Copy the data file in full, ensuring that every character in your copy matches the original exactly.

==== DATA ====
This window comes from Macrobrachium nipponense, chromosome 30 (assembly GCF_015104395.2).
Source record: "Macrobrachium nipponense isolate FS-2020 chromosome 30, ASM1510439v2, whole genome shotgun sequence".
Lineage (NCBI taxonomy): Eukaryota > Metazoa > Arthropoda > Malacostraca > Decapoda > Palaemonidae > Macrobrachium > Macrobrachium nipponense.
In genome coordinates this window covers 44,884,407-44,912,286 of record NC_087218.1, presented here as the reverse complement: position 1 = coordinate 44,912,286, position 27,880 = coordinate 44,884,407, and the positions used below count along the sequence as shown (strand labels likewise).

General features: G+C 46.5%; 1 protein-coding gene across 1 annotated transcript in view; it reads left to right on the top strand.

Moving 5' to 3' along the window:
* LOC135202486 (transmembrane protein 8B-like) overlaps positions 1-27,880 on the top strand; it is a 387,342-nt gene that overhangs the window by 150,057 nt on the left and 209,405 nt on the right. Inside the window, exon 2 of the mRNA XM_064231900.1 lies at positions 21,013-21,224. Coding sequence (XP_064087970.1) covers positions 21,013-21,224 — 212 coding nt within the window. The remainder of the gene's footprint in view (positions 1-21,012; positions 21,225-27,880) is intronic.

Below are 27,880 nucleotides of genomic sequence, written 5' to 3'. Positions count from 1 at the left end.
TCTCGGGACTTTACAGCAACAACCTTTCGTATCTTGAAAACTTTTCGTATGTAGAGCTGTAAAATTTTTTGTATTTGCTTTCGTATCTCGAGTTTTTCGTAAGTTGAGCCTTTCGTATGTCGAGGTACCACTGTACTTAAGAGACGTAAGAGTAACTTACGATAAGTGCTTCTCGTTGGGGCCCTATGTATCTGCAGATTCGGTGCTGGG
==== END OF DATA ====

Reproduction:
This window comes from Macrobrachium nipponense, chromosome 30 (assembly GCF_015104395.2).
Source record: "Macrobrachium nipponense isolate FS-2020 chromosome 30, ASM1510439v2, whole genome shotgun sequence".
Lineage (NCBI taxonomy): Eukaryota > Metazoa > Arthropoda > Malacostraca > Decapoda > Palaemonidae > Macrobrachium > Macrobrachium nipponense.
In genome coordinates this window covers 44,884,407-44,912,286 of record NC_087218.1, presented here as the reverse complement: position 1 = coordinate 44,912,286, position 27,880 = coordinate 44,884,407, and the positions used below count along the sequence as shown (strand labels likewise).

General features: G+C 46.5%; 1 protein-coding gene across 1 annotated transcript in view; it reads left to right on the top strand.

Moving 5' to 3' along the window:
* LOC135202486 (transmembrane protein 8B-like) overlaps positions 1-27,880 on the top strand; it is a 387,342-nt gene that overhangs the window by 150,057 nt on the left and 209,405 nt on the right. Inside the window, exon 2 of the mRNA XM_064231900.1 lies at positions 21,013-21,224. Coding sequence (XP_064087970.1) covers positions 21,013-21,224 — 212 coding nt within the window. The remainder of the gene's footprint in view (positions 1-21,012; positions 21,225-27,880) is intronic.

Below are 27,880 nucleotides of genomic sequence, written 5' to 3'. Positions count from 1 at the left end.
TCTCGGGACTTTACAGCAACAACCTTTCGTATCTTGAAAACTTTTCGTATGTAGAGCTGTAAAATTTTTTGTATTTGCTTTCGTATCTCGAGTTTTTCGTAAGTTGAGCCTTTCGTATGTCGAGGTACCACTGTACTTAAGAGACGTAAGAGTAACTTACGATAAGTGCTTCTCGTTGGGGCCCTATGTATCTGCAGATTCGGTGCTGGG